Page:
• (Ed.) Moritz August von Thümmel: Wilhelmine; oder, Der verliebte Pedant. Munich: Roland-Verlag, 1918
  • (Ed.) Vormärz. Eine lyrische Anthologie. Munich: Roland-Verlag, 1918
  • (Ed.) Jean Paul: Friedenspredigt. Eine Auswahl aus seinen politischen Schriften. Munich: Dreiländerverlag, 1919
  • Hebbel und Goethe. Studien zur Geschichte des deutschen Klassizismus im 19. Jahrhundert. Habilitation dissertation. Bonn: F. Cohen, 1923
  • With Paul Hirsch. Deutsche Klitteraturgeschichte in groben Zügen. Ein bibliopsiles Repetitorium. Den Mitgliedern der Frankfurter Bibliophilen-Gesellschaft gewidmet. Offenbach: W. Gerstung, 1924 (14 pp.)
  • Der Bücherleser. Gedanken zu seiner Rechtfertigung. Für die Mitglieder der Frankfurter Bibliophilen Gesellschaft abgezogen und ihnen zum 22. Februar 1925 gewidmet. Frankfurt am Main: Frankfurter Bibliophilen-Gesellschaft, 1925 (29 pp.)
  • (Ed.) Johann Christoph Sachse: Der deutsche Gil Blas, eingeführt von Goethe. Frankfurt am Main: Frankfurter Verlags-Anstalt, 1925
  • (Ed.) Johann Georg Hamann: Versuch einer Sibylle über die Ehe. Frankfurt am Main: Hirsch, 1925
  • (Ed.) Deutsche Barocklyrik. Berlin: Junker & Dünnhaupt, 1929
  • (Ed.) Deutsche Lyrik 1880-1930, nach Motiven ausgewählt und geordnet. Berlin: Junker & Dünnhaupt, 1931
  • (Ed.) Romantische Lyrik, nach Motiven ausgewählt und geordnet. Berlin: Junker & Dünnhaupt, 1932
  • (Ed.) Judith-Dramen des 16. und 17. Jahrhunderts nebst Luthers Vorrede zum Buch Judith. Berlin: Junker & Dünnhaupt, 1933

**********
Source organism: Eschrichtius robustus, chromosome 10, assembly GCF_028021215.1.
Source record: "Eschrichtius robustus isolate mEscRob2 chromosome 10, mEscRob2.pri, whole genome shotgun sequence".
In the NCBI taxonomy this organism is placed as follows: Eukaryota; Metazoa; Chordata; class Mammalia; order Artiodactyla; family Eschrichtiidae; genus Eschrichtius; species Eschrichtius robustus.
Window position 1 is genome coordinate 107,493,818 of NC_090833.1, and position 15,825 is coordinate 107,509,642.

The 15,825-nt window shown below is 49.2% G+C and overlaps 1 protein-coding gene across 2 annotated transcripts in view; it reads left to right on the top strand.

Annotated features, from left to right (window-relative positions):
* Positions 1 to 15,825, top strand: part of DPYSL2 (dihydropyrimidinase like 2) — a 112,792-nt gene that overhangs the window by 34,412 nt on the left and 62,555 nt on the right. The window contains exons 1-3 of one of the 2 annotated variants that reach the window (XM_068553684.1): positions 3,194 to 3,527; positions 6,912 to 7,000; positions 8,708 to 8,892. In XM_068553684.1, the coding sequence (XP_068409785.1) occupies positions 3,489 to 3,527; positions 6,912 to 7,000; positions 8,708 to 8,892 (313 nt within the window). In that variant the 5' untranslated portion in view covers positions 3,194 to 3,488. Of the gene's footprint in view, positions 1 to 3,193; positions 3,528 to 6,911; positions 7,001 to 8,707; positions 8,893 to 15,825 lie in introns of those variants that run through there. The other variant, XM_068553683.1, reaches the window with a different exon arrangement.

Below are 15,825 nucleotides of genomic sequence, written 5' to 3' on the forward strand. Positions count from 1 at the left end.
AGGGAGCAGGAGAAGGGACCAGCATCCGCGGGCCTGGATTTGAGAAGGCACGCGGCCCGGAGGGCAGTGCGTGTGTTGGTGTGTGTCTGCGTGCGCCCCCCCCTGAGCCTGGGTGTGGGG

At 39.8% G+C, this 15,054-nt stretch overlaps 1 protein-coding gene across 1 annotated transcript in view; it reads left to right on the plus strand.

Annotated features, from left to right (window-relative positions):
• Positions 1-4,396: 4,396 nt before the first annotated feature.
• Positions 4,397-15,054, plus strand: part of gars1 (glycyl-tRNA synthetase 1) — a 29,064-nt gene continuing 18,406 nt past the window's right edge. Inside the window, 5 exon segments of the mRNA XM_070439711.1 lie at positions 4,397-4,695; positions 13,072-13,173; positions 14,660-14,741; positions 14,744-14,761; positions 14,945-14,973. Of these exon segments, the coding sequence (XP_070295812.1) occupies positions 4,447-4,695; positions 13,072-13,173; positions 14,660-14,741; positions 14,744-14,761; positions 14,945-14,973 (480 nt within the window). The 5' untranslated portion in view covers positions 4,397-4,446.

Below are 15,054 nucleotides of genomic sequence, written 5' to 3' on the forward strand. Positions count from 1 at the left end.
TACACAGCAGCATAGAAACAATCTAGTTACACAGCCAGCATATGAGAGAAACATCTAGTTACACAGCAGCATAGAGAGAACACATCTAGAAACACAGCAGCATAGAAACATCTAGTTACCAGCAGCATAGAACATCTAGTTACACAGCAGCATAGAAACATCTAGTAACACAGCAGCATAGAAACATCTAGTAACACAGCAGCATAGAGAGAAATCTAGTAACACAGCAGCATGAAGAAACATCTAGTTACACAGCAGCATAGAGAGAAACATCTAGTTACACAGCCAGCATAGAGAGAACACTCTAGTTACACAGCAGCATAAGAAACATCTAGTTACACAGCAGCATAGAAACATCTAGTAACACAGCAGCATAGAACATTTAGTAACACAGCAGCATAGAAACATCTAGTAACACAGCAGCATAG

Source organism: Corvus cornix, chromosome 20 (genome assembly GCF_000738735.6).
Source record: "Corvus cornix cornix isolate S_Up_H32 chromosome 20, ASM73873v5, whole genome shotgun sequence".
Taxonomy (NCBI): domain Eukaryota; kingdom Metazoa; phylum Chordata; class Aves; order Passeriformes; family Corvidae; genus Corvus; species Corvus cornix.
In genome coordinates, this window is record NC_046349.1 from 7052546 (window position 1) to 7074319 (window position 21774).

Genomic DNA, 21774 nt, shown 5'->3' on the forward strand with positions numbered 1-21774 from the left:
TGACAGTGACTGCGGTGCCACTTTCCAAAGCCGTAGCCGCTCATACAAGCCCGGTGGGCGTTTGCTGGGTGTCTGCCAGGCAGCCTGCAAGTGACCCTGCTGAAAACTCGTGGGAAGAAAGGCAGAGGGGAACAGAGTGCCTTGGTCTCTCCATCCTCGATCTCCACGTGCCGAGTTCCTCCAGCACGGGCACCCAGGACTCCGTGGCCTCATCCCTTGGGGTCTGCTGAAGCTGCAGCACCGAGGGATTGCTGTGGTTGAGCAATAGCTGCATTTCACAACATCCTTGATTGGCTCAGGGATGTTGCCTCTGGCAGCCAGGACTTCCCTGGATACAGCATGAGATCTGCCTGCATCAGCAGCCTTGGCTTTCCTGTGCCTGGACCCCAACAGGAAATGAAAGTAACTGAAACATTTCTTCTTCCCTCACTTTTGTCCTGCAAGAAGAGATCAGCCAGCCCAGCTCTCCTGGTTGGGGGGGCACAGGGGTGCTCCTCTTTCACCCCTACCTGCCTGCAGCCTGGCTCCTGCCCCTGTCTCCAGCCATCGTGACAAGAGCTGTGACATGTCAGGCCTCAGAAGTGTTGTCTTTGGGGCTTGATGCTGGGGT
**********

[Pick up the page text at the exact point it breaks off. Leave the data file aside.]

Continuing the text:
• Goethe in Umwelt und Folgezeit. Gesammelte Studien. Leiden: A. W. Sijthoff, 1935
  • "Die Gestalt des Lehrers in der deutschen Literatur", German Quarterly 10 (1937) pp. 107–122
  • (Ed.) George, Hofmannsthal, Rilke. New York: Norton, 1938

Literature

  • Enst Feise. "Martin Sommerfeld, 1894-1939 (Zum Gedächtnis)", German Quarterly 12,4 (1939), pp. 176–178
  • Oskar Seidlin, "Martin Sommerfeld, geb. 1894, gest. d. 26. Juli 1939", Monatshefte 31,7 (November 1939), pp. 355–356
  • John Whyte. "Martin Sommerfeld – In memoriam", Modern Language Journal 24 (1939), pp. 141–142
  • Wolfgang Adam. "Sommerfeld, Martin". Internationales Germanistenlexikon 1800–1950, ed. Christoph König, et al. 3 vols., Berlin/New York: de Gruyter, 2003, vol. 3, pp. 1760f.
  • Anna Eberhardt. "Martin Sommerfeld – Wegbereiter der Rezeptionsästhetik?" Frankfurter Literaturwissenschaftler 1914-1945, ed. Frank Estelmann and Bernd Zegowitz. 2014. Online
  • Stefanie Harrecker. Degradierte Doktoren. Die Aberkennung der Doktorwürde an der Ludwig-Maximilians-Universität München während der Zeit des Nationalsozialismus. Munich: Utz, 2007. ISBN 978-3-8316-0691-7
  • Lexikon deutsch-jüdischer Autoren, vol. 19. Berlin: de Gruyter, 2012, pp. 285–290
  • Joseph Walk, ed. Kurzbiographien zur Geschichte der Juden 1918–1945, ed. Leo Baeck Institute, Jerusalem. München: Saur, 1988. ISBN 3-598-10477-4
  • Salomon Wininger. Große jüdische National-Biographie. Nendeln: Kraus Reprint, 1979. ISBN 3-262-01204-1 (Reprint of the edition Czernowitz 1925)
The contents of this page are sourced from Wikipedia article on 20 Apr 2020. The contents are available under the CC BY-SA 4.0 license.